A racing heart is normal if you are watching a horror movie. A sleepless night before an important presentation is acceptable. But if these feelings are appearing on a near-constant basis, then you have a problem that you should not ignore.
18% of the US population suffers from anxiety disorder. The issue is also prevalent globally. Sufferers often find it difficult to even lead a normal life. In an interview with The Guardian, one young woman who was forced to drop out of college due to her panic disorder explained what her day-to-day reality was like: “I don’t enjoy sitting at home all day long,” she said, “but I physically can’t do anything else at the moment. It’s as though a pause button has been pressed on my life. I’m just…waiting.”
Panic attacks are just one of the symptoms of anxiety disorders, says National Institute of Mental Health (NIMH). There can be other feelings too, like the feeling of an impending doom, nausea, restlessness, difficulty in falling or staying asleep. These symptoms of anxiety create a vicious cycle. The lack of sleep makes it harder for a person to feel less anxious, thereby making it harder to sleep. This is a never-ending cycle.
It has to be noted that such issues are not a problem with a solution. There is no single solution that can take care of chronic anxiety issues. It is a continuous presence and it is attacked on multiple fronts.
At the present time, medications are there to help. But they merely treat the symptoms, they do not treat the underlying cause. There is a unique chemistry for each people and therefore different medications work differently on each person. According to the NAMI, most such drugs come with unwanted side effects too. Also, these medications take time to work, some may even take weeks.
What is worse is getting off anxiety medication. Nobody wants to be on medication all their life and anti-anxiety meds make it harder. Some patients experience withdrawal symptoms when they stop using. In severe cases, withdrawal symptoms also cause seizures and death. This leaves the patient with no choice but to continue with the medication.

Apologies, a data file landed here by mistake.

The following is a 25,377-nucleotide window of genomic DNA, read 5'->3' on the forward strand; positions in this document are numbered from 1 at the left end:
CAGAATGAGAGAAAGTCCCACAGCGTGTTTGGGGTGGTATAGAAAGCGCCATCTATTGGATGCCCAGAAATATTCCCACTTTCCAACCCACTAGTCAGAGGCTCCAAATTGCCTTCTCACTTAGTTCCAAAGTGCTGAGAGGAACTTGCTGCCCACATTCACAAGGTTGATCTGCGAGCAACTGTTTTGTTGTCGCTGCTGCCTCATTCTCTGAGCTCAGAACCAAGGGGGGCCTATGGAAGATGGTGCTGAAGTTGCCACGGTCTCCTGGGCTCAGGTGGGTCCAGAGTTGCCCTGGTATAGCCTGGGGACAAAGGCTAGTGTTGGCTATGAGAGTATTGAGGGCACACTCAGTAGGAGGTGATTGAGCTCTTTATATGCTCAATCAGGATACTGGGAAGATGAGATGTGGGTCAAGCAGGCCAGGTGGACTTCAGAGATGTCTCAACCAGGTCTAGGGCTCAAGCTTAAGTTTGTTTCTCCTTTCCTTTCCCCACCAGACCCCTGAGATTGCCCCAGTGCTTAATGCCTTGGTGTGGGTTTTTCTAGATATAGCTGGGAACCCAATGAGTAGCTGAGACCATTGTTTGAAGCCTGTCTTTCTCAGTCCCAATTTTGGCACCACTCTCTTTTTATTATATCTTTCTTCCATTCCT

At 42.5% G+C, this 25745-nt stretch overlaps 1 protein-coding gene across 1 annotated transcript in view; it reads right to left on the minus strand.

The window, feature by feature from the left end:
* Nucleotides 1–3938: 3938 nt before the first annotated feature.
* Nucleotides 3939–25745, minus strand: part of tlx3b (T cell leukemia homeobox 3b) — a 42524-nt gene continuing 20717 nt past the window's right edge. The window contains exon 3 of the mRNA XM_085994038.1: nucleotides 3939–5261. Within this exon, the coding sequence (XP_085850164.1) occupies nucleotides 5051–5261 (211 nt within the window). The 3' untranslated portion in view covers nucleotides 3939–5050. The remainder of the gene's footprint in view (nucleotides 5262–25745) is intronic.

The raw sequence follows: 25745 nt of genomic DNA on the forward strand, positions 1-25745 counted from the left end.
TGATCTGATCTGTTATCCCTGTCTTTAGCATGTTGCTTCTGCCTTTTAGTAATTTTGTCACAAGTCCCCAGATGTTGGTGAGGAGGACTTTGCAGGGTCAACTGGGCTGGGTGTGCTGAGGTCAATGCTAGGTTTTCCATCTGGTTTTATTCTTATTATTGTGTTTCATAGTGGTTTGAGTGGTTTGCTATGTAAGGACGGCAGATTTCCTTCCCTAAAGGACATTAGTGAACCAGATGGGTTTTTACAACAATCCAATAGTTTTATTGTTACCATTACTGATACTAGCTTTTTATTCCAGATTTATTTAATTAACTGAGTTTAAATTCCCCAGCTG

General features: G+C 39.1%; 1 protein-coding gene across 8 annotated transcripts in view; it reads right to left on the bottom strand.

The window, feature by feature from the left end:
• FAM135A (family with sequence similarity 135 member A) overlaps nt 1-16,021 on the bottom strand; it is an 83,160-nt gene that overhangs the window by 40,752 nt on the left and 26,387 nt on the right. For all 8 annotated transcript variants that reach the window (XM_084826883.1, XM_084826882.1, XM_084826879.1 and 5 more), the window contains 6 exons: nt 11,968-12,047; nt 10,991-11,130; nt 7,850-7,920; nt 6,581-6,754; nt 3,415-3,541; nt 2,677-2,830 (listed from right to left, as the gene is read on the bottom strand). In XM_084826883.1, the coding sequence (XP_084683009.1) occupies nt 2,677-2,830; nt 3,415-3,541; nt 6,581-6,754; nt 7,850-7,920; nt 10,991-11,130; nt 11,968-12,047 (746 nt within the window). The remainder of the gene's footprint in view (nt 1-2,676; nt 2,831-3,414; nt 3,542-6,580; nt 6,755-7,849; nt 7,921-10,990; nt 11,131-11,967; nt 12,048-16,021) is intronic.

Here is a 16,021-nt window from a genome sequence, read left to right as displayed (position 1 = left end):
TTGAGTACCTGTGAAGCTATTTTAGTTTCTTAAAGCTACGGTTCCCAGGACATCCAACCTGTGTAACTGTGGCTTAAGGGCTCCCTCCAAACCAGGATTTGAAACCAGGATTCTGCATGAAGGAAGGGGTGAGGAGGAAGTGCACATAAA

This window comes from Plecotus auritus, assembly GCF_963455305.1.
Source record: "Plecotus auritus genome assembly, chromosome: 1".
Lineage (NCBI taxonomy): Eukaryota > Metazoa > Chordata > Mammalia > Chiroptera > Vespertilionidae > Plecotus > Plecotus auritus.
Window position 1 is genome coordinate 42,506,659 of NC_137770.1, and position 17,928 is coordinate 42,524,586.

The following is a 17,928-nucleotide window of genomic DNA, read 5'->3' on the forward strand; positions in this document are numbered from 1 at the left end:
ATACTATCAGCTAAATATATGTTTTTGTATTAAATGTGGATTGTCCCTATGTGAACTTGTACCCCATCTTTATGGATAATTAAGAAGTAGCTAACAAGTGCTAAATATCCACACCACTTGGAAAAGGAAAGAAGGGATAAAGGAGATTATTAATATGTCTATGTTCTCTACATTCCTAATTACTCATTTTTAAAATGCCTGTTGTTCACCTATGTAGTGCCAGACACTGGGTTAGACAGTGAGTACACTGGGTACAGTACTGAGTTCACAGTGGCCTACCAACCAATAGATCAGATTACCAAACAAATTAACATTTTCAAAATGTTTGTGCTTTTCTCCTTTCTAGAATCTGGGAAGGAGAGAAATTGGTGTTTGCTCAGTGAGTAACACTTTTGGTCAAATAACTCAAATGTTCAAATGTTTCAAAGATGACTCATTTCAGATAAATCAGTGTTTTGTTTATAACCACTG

Some psychiatric medicines help in the short term, but these drugs also increase the probability of the person becoming chronically ill in the long term. This comes after analyzing all the scientific literature that has been produced over the last half-century. However, it must be noted that this does not mean the medications do not work. They work. But not all medications work for everyone and there is no long-term solution.
But this is just medication. A larger problem lies with how society sees mental health issues.
According to the National Institute of Mental Health, it is believed that only about half of those affected receive treatment. This is mostly because how people tend to see mental health issues. A lot of people who see mental health issues as weaknesses. Hence, they just want to “get over” it.
This is not just the issue with the sufferers but also those around it. Often, other people see mental illnesses as weakness, as cowardice. This is fueled by ignorance, and also people who exhibit the victim mentality – people who pretend to need help in spite of not requiring any.
Mental health is a global issue. Mental illness affects people of every race, class, and nationality. Access to mental health resources is a global crisis, and that access is affected and compromised (or facilitated) by factors from all levels of society: legislative, medical, community, employment, interpersonal, individual.
The stigma that mental illness is not a real illness, or that it only affects the weak, or that it is shameful, those stigmas permeate each of those levels. This includes governments defunding mental health care, medical professionals dismissing or avoiding issues of mental illness in their patients, communities who turn their backs on their most at-risk members, and families who hide behinds walls of secrecy.
Overcoming ignorance is the first step. Also, with other options, besides medication, people with anxiety can actually lead a normal life.
The Mayo Clinic has some helpful advice regarding how we can help solve our mental health crisis.
The first step is to get treatment from wherever someone is comfortable. This can be a friend, a professional or even a book. Talking helps, as well as being more aware of what your problems are and how you can tackle them.
The next thing to do is to avoid isolation. Isolation breeds anxiety and hence it is often better to go out and meet people or participate in group work. Those who are introverted can also simply engage in various solo activities, such as taking a long walk, running or cycling. Physical activities help a lot.
Sleeping is a big issue for those with anxiety and therefore, those with anxiety must create the perfect setting for falling asleep. There are tons of guide on the internet on how to fall asleep faster. Using a heavy blanket helps a lot. Also, while using a blanket, one has to make sure that the body remains cool enough.
There is no general cure, but one has to address the issues symptomatically at first. But in the end, awareness simply helps a lot.